From what I’ve seen, crime reporting in the US is far worse, more racist, and more simplistic than what we get here. Still, our media run plenty of stories that are just press releases from the police, and we’ve seen the rise of terms like “officer-involved shooting” north of the border, too. (How was the officer involved?)
I am interested in how categories affect the way we think and experience the world. One example is the way newspapers and news websites are set up. If I go to the Chronicle Herald website, I see these categories in the banner at the top of the page: “News, Communities, Opinion, Business, Sports, Lifestyles, Obituaries, Weather, More, Podcasts.” That’s a pretty standard set of categories, I’d say. (“More,” by the way, is branded, or sponsored content.)
The Examiner doesn’t have sections, but we do have broad feature categories, which you can see at the top of the page: “Black Nova Scotia, Economy, Education, Environment, Health, Investigation, Journalism, Labour, Policing, Politics, Profiles, Transit, Women, Morning File, Commentary, and PRICED OUT, which is our housing-related series.
These categories give you a sense of the focus of the publications. The Chronicle Herald has “Business” while we have “Economy” and “Labour.” Neither of us has a dedicated “arts” category.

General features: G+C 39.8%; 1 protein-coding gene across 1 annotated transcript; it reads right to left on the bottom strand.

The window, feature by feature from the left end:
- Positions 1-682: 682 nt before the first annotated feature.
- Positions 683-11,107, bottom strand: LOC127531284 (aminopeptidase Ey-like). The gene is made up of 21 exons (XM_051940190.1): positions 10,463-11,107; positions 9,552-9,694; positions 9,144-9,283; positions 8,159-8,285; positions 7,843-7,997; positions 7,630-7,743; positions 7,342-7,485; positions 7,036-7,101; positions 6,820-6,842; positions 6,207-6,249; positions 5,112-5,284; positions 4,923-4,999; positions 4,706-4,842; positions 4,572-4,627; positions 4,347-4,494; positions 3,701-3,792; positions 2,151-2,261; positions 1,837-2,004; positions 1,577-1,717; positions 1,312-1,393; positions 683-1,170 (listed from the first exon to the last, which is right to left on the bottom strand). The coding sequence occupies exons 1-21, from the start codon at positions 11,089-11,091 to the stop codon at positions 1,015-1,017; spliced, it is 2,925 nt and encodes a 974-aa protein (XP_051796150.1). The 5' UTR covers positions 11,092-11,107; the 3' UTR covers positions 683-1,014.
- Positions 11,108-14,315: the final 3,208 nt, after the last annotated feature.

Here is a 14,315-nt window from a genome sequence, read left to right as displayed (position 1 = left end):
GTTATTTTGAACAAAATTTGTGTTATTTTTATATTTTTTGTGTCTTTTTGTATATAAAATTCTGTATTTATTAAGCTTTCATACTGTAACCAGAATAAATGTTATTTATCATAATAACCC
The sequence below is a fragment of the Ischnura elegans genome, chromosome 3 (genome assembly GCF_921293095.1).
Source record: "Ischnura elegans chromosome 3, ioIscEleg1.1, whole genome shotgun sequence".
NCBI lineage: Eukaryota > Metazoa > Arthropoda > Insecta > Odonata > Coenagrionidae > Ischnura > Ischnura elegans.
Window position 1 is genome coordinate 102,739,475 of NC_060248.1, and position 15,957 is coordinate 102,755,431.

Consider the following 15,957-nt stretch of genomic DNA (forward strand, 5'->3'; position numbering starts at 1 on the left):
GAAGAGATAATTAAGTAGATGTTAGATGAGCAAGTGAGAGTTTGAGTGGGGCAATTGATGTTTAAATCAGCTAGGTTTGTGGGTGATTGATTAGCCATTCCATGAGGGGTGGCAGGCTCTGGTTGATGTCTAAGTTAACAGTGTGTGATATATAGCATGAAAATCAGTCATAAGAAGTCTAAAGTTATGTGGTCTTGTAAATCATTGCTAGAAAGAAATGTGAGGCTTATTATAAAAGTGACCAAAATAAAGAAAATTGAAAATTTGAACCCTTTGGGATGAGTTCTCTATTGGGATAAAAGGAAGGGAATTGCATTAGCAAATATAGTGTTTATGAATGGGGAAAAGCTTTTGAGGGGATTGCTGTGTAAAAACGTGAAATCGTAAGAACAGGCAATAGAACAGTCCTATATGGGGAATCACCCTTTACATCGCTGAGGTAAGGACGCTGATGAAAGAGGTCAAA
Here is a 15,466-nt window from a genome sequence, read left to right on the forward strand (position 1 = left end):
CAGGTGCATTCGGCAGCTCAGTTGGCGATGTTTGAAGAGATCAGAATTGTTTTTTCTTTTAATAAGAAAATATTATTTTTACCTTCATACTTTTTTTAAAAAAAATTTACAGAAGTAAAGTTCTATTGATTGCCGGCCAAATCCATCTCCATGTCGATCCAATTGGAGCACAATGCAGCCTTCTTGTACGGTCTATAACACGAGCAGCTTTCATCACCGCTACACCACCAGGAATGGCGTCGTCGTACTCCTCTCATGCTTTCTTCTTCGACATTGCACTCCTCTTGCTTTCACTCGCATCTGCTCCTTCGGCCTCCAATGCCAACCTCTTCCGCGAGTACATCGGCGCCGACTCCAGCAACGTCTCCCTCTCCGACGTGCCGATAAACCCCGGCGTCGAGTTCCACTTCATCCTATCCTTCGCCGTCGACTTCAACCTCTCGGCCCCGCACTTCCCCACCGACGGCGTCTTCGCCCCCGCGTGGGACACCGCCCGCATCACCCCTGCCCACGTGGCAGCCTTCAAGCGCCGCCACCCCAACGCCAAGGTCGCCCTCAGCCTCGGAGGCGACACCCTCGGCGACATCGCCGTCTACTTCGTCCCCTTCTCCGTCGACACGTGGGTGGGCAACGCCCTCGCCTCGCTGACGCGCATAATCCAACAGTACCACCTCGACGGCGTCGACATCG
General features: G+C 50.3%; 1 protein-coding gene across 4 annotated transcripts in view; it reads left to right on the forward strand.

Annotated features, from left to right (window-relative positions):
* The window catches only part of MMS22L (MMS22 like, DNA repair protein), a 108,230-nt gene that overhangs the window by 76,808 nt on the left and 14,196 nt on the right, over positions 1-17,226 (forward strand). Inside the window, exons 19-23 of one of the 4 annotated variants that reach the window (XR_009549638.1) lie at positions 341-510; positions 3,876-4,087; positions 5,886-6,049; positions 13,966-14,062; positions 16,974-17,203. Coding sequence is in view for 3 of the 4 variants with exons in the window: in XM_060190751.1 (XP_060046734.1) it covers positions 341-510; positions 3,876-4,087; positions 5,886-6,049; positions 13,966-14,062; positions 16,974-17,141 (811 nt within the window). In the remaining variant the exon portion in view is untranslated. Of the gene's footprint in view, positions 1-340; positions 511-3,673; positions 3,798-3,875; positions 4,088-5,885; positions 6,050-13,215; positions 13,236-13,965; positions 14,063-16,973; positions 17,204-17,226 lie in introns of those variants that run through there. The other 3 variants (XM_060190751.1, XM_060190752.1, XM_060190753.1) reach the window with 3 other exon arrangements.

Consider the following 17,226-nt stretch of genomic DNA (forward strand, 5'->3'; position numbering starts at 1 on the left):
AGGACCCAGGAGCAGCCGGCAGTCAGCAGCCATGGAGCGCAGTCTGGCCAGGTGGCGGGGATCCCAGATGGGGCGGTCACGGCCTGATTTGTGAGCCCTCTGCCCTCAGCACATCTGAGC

In the On the Media podcast, Laura Bennett, director of the Center for Just Journalism, suggests looking at crime more broadly, under the rubric of public safety:
We… know that people dramatically overestimate their risk of being a victim of violent crime…
Housing makes us safe. The air we breathe makes us safe. The water we drink makes us safe. And there are not a lot of news beats dedicated to those things. We’ve had a couple of really big house fires on the East Coast recently where many people were killed. And in both of those cases, I believe there had been several reported building code violations. And maybe if there were a news beat dedicated to building code violations, those landlords would have had to fix the problems and those fires wouldn’t have happened. Safety is a really big concept and crime is one part of safety, but it’s not the full thing.
4. New traffic signal makes news
Graeme Benjamin at Global has a story on a new traffic signal for bicycles on Wyse Road in Dartmouth.
A traffic light specifically for cyclists was installed at the corner of Wyse and Bolland roads on Friday. It temporarily stops vehicles from turning right from Wyse Road onto Bolland, giving cyclists the right of way.